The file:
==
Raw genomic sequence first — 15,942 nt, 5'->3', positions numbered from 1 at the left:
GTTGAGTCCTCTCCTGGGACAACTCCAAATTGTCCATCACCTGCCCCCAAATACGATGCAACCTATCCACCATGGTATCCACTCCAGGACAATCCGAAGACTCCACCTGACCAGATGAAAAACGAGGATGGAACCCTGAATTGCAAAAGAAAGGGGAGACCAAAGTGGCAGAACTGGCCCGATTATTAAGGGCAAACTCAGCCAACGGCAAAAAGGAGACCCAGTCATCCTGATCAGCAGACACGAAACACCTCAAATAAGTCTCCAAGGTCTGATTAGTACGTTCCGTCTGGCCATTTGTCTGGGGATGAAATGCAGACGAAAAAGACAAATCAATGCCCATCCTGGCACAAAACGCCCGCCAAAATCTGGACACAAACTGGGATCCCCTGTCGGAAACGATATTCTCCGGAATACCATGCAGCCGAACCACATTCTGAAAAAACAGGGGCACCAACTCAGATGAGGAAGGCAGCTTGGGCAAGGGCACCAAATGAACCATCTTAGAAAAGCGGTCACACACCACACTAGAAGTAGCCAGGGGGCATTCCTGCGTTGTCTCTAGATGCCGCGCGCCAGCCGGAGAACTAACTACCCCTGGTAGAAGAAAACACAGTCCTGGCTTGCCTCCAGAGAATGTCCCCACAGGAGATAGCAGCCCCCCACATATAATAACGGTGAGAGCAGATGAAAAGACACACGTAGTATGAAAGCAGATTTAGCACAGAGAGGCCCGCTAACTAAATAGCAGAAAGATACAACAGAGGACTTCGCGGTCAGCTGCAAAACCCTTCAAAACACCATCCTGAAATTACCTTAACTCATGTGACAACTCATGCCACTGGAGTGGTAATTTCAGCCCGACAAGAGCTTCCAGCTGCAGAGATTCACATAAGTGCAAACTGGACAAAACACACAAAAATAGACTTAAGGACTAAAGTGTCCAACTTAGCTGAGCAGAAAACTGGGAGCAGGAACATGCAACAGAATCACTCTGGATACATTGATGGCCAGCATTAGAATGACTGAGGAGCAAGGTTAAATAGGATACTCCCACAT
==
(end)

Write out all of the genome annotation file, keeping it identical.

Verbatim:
Raw genomic sequence first — 15,942 nt, 5'->3', positions numbered from 1 at the left:
GTTGAGTCCTCTCCTGGGACAACTCCAAATTGTCCATCACCTGCCCCCAAATACGATGCAACCTATCCACCATGGTATCCACTCCAGGACAATCCGAAGACTCCACCTGACCAGATGAAAAACGAGGATGGAACCCTGAATTGCAAAAGAAAGGGGAGACCAAAGTGGCAGAACTGGCCCGATTATTAAGGGCAAACTCAGCCAACGGCAAAAAGGAGACCCAGTCATCCTGATCAGCAGACACGAAACACCTCAAATAAGTCTCCAAGGTCTGATTAGTACGTTCCGTCTGGCCATTTGTCTGGGGATGAAATGCAGACGAAAAAGACAAATCAATGCCCATCCTGGCACAAAACGCCCGCCAAAATCTGGACACAAACTGGGATCCCCTGTCGGAAACGATATTCTCCGGAATACCATGCAGCCGAACCACATTCTGAAAAAACAGGGGCACCAACTCAGATGAGGAAGGCAGCTTGGGCAAGGGCACCAAATGAACCATCTTAGAAAAGCGGTCACACACCACACTAGAAGTAGCCAGGGGGCATTCCTGCGTTGTCTCTAGATGCCGCGCGCCAGCCGGAGAACTAACTACCCCTGGTAGAAGAAAACACAGTCCTGGCTTGCCTCCAGAGAATGTCCCCACAGGAGATAGCAGCCCCCCACATATAATAACGGTGAGAGCAGATGAAAAGACACACGTAGTATGAAAGCAGATTTAGCACAGAGAGGCCCGCTAACTAAATAGCAGAAAGATACAACAGAGGACTTCGCGGTCAGCTGCAAAACCCTTCAAAACACCATCCTGAAATTACCTTAACTCATGTGACAACTCATGCCACTGGAGTGGTAATTTCAGCCCGACAAGAGCTTCCAGCTGCAGAGATTCACATAAGTGCAAACTGGACAAAACACACAAAAATAGACTTAAGGACTAAAGTGTCCAACTTAGCTGAGCAGAAAACTGGGAGCAGGAACATGCAACAGAATCACTCTGGATACATTGATGGCCAGCATTAGAATGACTGAGGAGCAAGGTTAAATAGGATACTCCCACAT